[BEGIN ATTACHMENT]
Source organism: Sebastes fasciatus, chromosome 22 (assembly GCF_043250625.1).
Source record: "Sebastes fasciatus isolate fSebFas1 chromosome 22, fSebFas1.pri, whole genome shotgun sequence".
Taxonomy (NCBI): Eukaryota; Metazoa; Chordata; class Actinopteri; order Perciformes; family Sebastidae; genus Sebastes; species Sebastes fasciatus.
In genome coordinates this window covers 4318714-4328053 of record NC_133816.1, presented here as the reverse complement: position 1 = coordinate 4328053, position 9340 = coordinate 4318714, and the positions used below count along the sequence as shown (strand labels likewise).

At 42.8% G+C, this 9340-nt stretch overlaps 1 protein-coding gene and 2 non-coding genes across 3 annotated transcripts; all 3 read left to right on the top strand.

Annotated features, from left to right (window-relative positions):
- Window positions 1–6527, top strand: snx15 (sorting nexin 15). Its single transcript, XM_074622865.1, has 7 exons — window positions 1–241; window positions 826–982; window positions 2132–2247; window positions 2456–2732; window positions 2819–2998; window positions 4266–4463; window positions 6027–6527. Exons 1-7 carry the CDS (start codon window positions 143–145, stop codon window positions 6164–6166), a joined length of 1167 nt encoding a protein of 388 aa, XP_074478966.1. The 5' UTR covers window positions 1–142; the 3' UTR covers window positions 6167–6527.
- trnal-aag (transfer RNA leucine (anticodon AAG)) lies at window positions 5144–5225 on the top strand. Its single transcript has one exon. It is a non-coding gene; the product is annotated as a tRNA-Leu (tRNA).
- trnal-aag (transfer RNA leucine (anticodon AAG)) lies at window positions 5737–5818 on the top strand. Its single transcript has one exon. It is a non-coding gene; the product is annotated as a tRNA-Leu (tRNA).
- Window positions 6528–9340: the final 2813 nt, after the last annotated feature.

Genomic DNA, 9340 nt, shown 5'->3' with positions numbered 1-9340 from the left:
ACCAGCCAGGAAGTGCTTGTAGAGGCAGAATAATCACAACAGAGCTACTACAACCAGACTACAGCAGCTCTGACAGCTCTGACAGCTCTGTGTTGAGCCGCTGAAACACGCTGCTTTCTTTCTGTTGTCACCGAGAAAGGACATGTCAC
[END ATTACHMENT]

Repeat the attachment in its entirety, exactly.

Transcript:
Source organism: Sebastes fasciatus, chromosome 22 (assembly GCF_043250625.1).
Source record: "Sebastes fasciatus isolate fSebFas1 chromosome 22, fSebFas1.pri, whole genome shotgun sequence".
Taxonomy (NCBI): Eukaryota; Metazoa; Chordata; class Actinopteri; order Perciformes; family Sebastidae; genus Sebastes; species Sebastes fasciatus.
In genome coordinates this window covers 4318714-4328053 of record NC_133816.1, presented here as the reverse complement: position 1 = coordinate 4328053, position 9340 = coordinate 4318714, and the positions used below count along the sequence as shown (strand labels likewise).

At 42.8% G+C, this 9340-nt stretch overlaps 1 protein-coding gene and 2 non-coding genes across 3 annotated transcripts; all 3 read left to right on the top strand.

Annotated features, from left to right (window-relative positions):
- Window positions 1–6527, top strand: snx15 (sorting nexin 15). Its single transcript, XM_074622865.1, has 7 exons — window positions 1–241; window positions 826–982; window positions 2132–2247; window positions 2456–2732; window positions 2819–2998; window positions 4266–4463; window positions 6027–6527. Exons 1-7 carry the CDS (start codon window positions 143–145, stop codon window positions 6164–6166), a joined length of 1167 nt encoding a protein of 388 aa, XP_074478966.1. The 5' UTR covers window positions 1–142; the 3' UTR covers window positions 6167–6527.
- trnal-aag (transfer RNA leucine (anticodon AAG)) lies at window positions 5144–5225 on the top strand. Its single transcript has one exon. It is a non-coding gene; the product is annotated as a tRNA-Leu (tRNA).
- trnal-aag (transfer RNA leucine (anticodon AAG)) lies at window positions 5737–5818 on the top strand. Its single transcript has one exon. It is a non-coding gene; the product is annotated as a tRNA-Leu (tRNA).
- Window positions 6528–9340: the final 2813 nt, after the last annotated feature.

Genomic DNA, 9340 nt, shown 5'->3' with positions numbered 1-9340 from the left:
ACCAGCCAGGAAGTGCTTGTAGAGGCAGAATAATCACAACAGAGCTACTACAACCAGACTACAGCAGCTCTGACAGCTCTGACAGCTCTGTGTTGAGCCGCTGAAACACGCTGCTTTCTTTCTGTTGTCACCGAGAAAGGACATGTCAC